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Yu Darvish, Cubs looking for more from $126 million pitcher in next start

MILWAUKEE — He won’t have to worry this time about heat, humidity or debut jitters.

But he might want to think about a curveball, a changeup and better location.

Yu Darvish, the $126 million newcomer to the Cubs’ rotation, gets no soft landing Saturday as he tries to rebound from a rough Cubs debut. He faces a Brewers team expected to challenge the Cubs for the National League Central title this year.

“There will be a lot of opportunities for me to face them,” Darvish said through his interpreter. “So I hope to put in a very nasty image as a pitcher to [division rivals].”

Darvish plans to throw more than one of his vast number of pitches against the Brewers on Saturday.

Darvish, one of the top signees in baseball during the offseason, struggled with command during a rough outing in Miami last Saturday, walking two, hitting two with pitches and throwing barely half of his 102 pitches (59) for strikes.

One night after the bullpen was taxed in a 17-inning game, Darvish got through just 4„ innings, giving up five runs, and afterward talked about dehydration from Arizona as a possible factor.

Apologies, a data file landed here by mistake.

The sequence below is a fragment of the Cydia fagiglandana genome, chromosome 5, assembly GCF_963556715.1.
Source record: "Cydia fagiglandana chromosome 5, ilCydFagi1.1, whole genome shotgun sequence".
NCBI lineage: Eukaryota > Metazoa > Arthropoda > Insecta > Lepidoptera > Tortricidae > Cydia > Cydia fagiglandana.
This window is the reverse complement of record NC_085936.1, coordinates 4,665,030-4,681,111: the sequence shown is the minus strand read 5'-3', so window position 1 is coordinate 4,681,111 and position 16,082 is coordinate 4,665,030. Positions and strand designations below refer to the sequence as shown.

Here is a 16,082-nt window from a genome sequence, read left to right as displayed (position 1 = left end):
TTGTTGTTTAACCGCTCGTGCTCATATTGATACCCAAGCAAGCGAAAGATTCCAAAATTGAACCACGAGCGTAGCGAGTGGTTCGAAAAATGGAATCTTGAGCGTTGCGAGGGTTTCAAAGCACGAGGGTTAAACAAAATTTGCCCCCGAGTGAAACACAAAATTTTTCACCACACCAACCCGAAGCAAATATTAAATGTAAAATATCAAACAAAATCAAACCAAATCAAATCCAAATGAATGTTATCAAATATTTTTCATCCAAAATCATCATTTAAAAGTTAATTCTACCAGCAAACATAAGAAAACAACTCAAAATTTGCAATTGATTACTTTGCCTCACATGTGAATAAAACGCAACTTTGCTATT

He also threw only fastballs and sliders in that first start, which isn’t in the Cubs’ game plan for the man with a thousand pitches. Darvish acknowledges that needs to change.

“I’ve got a lot of pitches,” he said. “So I’d like to use those and combine them all for my next outing. That’s something I’m working on more than just the command of my fastball.”

To that end, Darvish had his most extensive session yet with Cubs pitching strategists Mike Borzello and Tommy Hottovy, going over video and concepts for more than an hour Thursday afternoon.

“I certainly can take advantage of that data,” he said.

And maybe this, too: The Brewers have seen Darvish only once in his career, and not at all during spring training this year. He gave up three runs in five innings of a 3-2 loss last August in Los Angeles while pitching for the Dodgers.

“I have to take advantage of it,” he said. “And I hope to.”